In 2015, members of the AONB recorded an interview with Les and Doris Coulson, now in their 90s, who live at Spartywell Farm near Ninebanks in the West Allen Valley. During the interview, Les talks about the now restored Hearse House near Ninebanks Church, the hearse, the horse that pulled it, and whose coffins it carried. He also talks a little about his childhood, his family, and others who lived in the West Allen Valley, with an exceptional memory for places and names.
The unedited recording is available. Please use the contact form on this website to ask for a copy.
Summary: Interview with Les & Doris Coulson, Spartywell Farm, West Allen Valley.
Time start 9:15
5:00 – The last time the hearse was used was in 1931/32 for Wilkie Armstrong from High Greenley Cleugh. Les’s father owned the hearse’s horse.
6:00 – No picture of hearse exists now. In 1936, Les got his first motor car. Mr Harden took a cottage in 1929 and kept his car in Les’ garage until Les needed it for his own car. So Mr Harden used the Hearse House from then on to keep his car in. He rented it until ’59. He repaired the door.
7:30 – The Hearse House’s small room was used to keep oil for the church; there was no electricity until 1956. Harry Martin filled the lamps for the church.
8:00 – Detail of how hearse was used – they took the coffins straight across the school playground to the Church.
8:30 – The hearse was covered; just a box on wheels.
9:00 – A joiner from the joiners’ shop in Ninebanks bought the hearse, or the Church gave it to him. He broke it up and made Les a ladder from the hearse’s wheel spokes – they were made of hickory wood.
10:00 – Bodies were not kept in the Hearse House; the hearse took them straight to churchyard the morning of the funeral. The hearse was kept in the larger side of the Hearse House.
10:00 – William Coulson was Les’s father. His grandfather lived [at South Chairheads Farm – ed.] And Les’ father’s horse that pulled the hearse was called Bonnie, a Clydesdale. Later she went lame.
11:20 – Herbert Potts’ was the last coffin that the horse pulled. He lived at Greenley Cleugh. He was killed on his motorbike on New Year’s Eve. He set off from the bonfire [at Allendale – ed.] with Norman Reed to go to the Carts Bog Inn, to ‘first foot’. They came off their bikes one after the other; Herbie was killed. But he was not taken in Isaac’s hearse: his wish was to be taken to the Church on an old open coop cart, with iron wheels -‘the cart limos’ as they called them. After that Lance Fairlam [probably Lance Bell? ed.], the undertaker, took the coffins in the car.
14:20 – Mr Harden gave up the Hearse House for his car in ‘59. He had always spent his school holidays at Bog Head. Les tells how one morning he ‘bashed’ his wife with a hatchet; he killed her. He came to the door with his wrists covered in blood when a neighbour called round. He ended up at The Garlands in Carlisle. He lived at Heaton, previously. His son and daughter kept Bog Head for a while after that.
16:00 – Then Doris’s brother took the Hearse House; he stayed there for holidays.
– Les talks about the loss of their only son, Derek, who died two years ago.
18:20 – Many people thought the Hearse House belonged to the vicarage, but it didn’t. Isaac Holden built it for the community.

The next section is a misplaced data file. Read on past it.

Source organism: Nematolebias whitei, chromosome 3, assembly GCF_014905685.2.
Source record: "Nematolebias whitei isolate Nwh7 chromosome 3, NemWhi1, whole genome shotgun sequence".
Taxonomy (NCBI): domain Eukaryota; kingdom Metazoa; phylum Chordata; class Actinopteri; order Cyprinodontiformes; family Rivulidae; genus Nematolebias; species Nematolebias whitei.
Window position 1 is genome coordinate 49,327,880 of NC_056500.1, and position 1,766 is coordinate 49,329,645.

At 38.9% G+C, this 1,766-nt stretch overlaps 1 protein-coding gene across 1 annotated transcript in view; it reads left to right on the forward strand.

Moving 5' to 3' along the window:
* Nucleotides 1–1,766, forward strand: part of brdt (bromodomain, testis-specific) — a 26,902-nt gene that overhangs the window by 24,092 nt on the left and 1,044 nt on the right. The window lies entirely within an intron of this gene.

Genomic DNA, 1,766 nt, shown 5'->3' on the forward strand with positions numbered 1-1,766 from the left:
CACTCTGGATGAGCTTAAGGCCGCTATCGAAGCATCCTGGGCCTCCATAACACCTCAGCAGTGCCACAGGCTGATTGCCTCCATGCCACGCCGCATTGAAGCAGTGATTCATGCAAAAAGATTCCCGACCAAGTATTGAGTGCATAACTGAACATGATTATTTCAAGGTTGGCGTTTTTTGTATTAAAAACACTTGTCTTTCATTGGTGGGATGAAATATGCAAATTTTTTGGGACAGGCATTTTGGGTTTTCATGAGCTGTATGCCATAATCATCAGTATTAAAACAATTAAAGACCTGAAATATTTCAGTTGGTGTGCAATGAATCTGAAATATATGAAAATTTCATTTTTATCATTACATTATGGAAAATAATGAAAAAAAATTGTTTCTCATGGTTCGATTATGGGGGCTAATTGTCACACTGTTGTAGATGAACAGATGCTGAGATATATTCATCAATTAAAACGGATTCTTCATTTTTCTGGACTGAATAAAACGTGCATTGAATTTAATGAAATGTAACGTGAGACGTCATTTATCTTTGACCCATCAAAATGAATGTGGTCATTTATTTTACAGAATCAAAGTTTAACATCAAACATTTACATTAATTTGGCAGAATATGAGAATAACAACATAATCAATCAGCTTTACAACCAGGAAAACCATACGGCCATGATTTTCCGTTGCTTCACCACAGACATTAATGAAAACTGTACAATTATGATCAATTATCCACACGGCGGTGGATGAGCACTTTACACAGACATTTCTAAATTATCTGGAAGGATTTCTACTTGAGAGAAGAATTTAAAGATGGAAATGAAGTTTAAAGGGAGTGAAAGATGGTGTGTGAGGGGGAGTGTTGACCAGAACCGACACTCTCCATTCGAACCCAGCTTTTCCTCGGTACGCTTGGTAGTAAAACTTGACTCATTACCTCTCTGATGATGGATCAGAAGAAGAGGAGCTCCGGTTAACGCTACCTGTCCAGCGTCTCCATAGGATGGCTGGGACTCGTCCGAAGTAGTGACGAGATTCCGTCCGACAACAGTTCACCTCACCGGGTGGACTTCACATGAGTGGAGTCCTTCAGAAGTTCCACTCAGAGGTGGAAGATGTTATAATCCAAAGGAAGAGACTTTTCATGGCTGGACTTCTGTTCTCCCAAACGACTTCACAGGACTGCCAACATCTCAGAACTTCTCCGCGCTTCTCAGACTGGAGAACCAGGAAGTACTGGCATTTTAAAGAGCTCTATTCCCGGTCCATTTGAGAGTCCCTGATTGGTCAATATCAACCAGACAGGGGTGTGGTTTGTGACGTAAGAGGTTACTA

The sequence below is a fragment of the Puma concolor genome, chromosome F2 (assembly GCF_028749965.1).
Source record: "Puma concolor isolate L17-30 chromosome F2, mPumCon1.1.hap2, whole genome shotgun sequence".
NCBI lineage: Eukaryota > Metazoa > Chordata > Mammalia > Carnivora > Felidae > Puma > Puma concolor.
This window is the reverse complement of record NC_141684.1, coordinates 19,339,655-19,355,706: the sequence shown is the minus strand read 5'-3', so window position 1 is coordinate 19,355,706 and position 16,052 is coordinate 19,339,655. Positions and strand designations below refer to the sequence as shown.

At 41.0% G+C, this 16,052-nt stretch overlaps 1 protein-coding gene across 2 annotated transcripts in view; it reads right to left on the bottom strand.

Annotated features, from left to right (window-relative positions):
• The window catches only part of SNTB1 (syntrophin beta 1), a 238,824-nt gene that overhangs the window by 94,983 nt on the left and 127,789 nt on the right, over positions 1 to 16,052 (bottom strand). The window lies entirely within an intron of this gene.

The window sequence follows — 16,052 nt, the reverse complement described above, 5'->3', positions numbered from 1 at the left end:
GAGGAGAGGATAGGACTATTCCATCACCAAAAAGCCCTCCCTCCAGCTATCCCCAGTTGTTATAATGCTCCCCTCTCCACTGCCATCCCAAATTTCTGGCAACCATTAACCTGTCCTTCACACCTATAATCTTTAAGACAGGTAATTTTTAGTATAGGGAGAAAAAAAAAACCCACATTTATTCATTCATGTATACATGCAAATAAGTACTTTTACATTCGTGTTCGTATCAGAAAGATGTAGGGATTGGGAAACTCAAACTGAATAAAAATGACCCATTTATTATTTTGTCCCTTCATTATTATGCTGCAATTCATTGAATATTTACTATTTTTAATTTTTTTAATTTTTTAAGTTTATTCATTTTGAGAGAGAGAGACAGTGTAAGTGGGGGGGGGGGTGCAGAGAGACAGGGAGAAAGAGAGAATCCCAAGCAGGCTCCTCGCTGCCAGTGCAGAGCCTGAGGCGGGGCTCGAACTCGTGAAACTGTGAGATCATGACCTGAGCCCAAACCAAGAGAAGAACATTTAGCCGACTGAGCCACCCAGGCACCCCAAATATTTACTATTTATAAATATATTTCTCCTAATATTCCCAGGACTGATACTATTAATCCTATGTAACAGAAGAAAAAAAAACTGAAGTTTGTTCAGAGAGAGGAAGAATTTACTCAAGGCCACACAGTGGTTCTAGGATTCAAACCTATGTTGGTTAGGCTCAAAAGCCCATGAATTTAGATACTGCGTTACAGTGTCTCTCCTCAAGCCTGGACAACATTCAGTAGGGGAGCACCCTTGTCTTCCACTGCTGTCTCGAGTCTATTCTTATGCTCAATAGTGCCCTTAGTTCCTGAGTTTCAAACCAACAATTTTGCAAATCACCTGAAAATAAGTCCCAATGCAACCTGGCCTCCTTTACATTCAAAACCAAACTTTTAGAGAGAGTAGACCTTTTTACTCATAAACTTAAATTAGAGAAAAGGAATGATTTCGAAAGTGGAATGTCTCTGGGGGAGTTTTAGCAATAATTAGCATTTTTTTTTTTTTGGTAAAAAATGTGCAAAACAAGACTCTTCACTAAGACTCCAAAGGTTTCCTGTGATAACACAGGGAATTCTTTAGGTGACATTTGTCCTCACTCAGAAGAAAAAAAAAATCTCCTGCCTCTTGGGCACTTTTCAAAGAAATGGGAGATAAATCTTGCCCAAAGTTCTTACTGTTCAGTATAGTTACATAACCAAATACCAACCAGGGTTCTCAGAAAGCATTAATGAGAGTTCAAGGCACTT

– Reference to the history of valley written by Rev. Donnelly – vicar at Whitfield, published in ‘60s
20:30 – Mr Harden at Bog Head paid rent to the church for the Hearse House.
21:08 – The Vicarage was sold in 58/59 and the people that bought it thought the Hearse House belonged to them. They filled it with engineering equipment, used it for storage, and left it in there when they moved away. Les cleared it and stored it – but they never came to collect any of it.
21:50 – Kathleen Rumney used to live in what was the school, with her two sons. One became a fireman at Whitley Bay; the other was in Hexham. She also filled the Hearse House with stuff – she kept a motorbike where the oil used to be kept for church. Someone then emptied out the Hearse House again.
23:15 – The land belongs to Corryhill (not a farm now; the house was sold and the land let.)
23:30 – The school caretaker lived in the middle house at the school when Les was at school. He would collect branches blown down and used the lay-by alongside the Hearse House as a wood store. The lay-by was fenced off then from roadside, but the fence went into disrepair. He used the wood for the two school fires. There was also a fence around the Hearse House.
– Discussion of cost of taking down the tree growing into the Hearse House; Les suggests £800? Mr Braybrook [from Corryhill – ed.] wants the wood from the tree.
– Another story: about 12.00 one night, Les and Doris heard a loud bang. Les thought it was the chimney stack coming down – but it was a car that had landed in their back garden [below the level of the road alongside – ed.]. And the car was coming up the bank, not going down. But when Les called out, there was nobody there. Then Ian Ritson ‘phoned – ‘my car’s in your garden.’ He said he didn’t call out as he didn’t want to wake them! Les had to take the wall down to get the car out. – it had jumped the wall, but missed the roadside warning posts and Les and Doris’ planters (which are old chimney pots).
29:40 – There was a 10ft gate at the Hearse House. Someone from Mohope kept hens there. The gate gave access to the field behind, and the track up to Corryhill, for their horse and trap. Another track comes out at ‘The Duck Field’.